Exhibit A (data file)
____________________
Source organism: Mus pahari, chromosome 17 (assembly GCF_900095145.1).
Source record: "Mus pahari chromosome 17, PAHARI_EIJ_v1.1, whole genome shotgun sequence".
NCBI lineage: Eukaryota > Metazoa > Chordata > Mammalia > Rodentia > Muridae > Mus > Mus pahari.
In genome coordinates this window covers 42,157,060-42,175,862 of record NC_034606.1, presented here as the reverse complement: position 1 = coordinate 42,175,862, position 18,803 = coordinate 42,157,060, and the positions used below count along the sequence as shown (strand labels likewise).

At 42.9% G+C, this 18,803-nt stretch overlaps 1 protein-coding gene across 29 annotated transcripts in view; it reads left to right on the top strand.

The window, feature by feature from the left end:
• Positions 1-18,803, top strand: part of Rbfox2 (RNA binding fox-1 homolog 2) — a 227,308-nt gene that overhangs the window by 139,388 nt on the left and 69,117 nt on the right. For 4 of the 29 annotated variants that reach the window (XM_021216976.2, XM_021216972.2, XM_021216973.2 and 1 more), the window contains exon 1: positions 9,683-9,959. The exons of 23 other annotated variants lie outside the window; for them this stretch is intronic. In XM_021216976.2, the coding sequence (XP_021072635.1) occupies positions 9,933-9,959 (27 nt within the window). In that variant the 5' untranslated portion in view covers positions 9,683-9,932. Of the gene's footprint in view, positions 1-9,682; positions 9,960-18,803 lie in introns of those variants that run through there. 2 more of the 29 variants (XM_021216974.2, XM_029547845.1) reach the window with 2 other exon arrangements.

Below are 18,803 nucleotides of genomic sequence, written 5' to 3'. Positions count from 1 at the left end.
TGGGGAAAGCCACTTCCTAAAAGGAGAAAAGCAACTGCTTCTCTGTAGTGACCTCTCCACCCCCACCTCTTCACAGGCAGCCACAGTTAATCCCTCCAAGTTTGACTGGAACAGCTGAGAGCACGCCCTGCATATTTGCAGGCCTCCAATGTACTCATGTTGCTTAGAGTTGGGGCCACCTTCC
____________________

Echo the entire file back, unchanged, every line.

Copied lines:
Source organism: Mus pahari, chromosome 17 (assembly GCF_900095145.1).
Source record: "Mus pahari chromosome 17, PAHARI_EIJ_v1.1, whole genome shotgun sequence".
NCBI lineage: Eukaryota > Metazoa > Chordata > Mammalia > Rodentia > Muridae > Mus > Mus pahari.
In genome coordinates this window covers 42,157,060-42,175,862 of record NC_034606.1, presented here as the reverse complement: position 1 = coordinate 42,175,862, position 18,803 = coordinate 42,157,060, and the positions used below count along the sequence as shown (strand labels likewise).

At 42.9% G+C, this 18,803-nt stretch overlaps 1 protein-coding gene across 29 annotated transcripts in view; it reads left to right on the top strand.

The window, feature by feature from the left end:
• Positions 1-18,803, top strand: part of Rbfox2 (RNA binding fox-1 homolog 2) — a 227,308-nt gene that overhangs the window by 139,388 nt on the left and 69,117 nt on the right. For 4 of the 29 annotated variants that reach the window (XM_021216976.2, XM_021216972.2, XM_021216973.2 and 1 more), the window contains exon 1: positions 9,683-9,959. The exons of 23 other annotated variants lie outside the window; for them this stretch is intronic. In XM_021216976.2, the coding sequence (XP_021072635.1) occupies positions 9,933-9,959 (27 nt within the window). In that variant the 5' untranslated portion in view covers positions 9,683-9,932. Of the gene's footprint in view, positions 1-9,682; positions 9,960-18,803 lie in introns of those variants that run through there. 2 more of the 29 variants (XM_021216974.2, XM_029547845.1) reach the window with 2 other exon arrangements.

Below are 18,803 nucleotides of genomic sequence, written 5' to 3'. Positions count from 1 at the left end.
TGGGGAAAGCCACTTCCTAAAAGGAGAAAAGCAACTGCTTCTCTGTAGTGACCTCTCCACCCCCACCTCTTCACAGGCAGCCACAGTTAATCCCTCCAAGTTTGACTGGAACAGCTGAGAGCACGCCCTGCATATTTGCAGGCCTCCAATGTACTCATGTTGCTTAGAGTTGGGGCCACCTTCC